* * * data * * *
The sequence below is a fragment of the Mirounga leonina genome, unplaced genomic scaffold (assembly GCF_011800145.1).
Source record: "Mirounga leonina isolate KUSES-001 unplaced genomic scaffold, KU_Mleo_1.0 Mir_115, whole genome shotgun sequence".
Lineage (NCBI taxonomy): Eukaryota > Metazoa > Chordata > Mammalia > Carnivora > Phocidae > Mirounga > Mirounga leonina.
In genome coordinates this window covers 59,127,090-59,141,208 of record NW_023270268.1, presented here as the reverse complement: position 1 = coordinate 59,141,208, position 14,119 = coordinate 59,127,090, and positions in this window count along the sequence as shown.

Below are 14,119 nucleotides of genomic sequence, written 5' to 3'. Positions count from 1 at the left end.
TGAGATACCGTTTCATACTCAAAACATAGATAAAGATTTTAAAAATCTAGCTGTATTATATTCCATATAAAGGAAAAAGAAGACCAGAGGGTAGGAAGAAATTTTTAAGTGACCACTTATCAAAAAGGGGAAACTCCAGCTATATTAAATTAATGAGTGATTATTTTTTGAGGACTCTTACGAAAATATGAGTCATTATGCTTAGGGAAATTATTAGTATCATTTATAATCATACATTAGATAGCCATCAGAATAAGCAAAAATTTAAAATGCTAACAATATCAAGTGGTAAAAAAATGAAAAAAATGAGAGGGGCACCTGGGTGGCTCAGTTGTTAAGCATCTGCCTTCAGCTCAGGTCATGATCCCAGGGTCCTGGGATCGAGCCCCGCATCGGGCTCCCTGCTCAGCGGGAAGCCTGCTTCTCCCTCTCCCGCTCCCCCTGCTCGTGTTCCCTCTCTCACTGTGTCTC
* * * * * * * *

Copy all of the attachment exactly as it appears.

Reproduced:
The sequence below is a fragment of the Mirounga leonina genome, unplaced genomic scaffold (assembly GCF_011800145.1).
Source record: "Mirounga leonina isolate KUSES-001 unplaced genomic scaffold, KU_Mleo_1.0 Mir_115, whole genome shotgun sequence".
Lineage (NCBI taxonomy): Eukaryota > Metazoa > Chordata > Mammalia > Carnivora > Phocidae > Mirounga > Mirounga leonina.
In genome coordinates this window covers 59,127,090-59,141,208 of record NW_023270268.1, presented here as the reverse complement: position 1 = coordinate 59,141,208, position 14,119 = coordinate 59,127,090, and positions in this window count along the sequence as shown.

Below are 14,119 nucleotides of genomic sequence, written 5' to 3'. Positions count from 1 at the left end.
TGAGATACCGTTTCATACTCAAAACATAGATAAAGATTTTAAAAATCTAGCTGTATTATATTCCATATAAAGGAAAAAGAAGACCAGAGGGTAGGAAGAAATTTTTAAGTGACCACTTATCAAAAAGGGGAAACTCCAGCTATATTAAATTAATGAGTGATTATTTTTTGAGGACTCTTACGAAAATATGAGTCATTATGCTTAGGGAAATTATTAGTATCATTTATAATCATACATTAGATAGCCATCAGAATAAGCAAAAATTTAAAATGCTAACAATATCAAGTGGTAAAAAAATGAAAAAAATGAGAGGGGCACCTGGGTGGCTCAGTTGTTAAGCATCTGCCTTCAGCTCAGGTCATGATCCCAGGGTCCTGGGATCGAGCCCCGCATCGGGCTCCCTGCTCAGCGGGAAGCCTGCTTCTCCCTCTCCCGCTCCCCCTGCTCGTGTTCCCTCTCTCACTGTGTCTC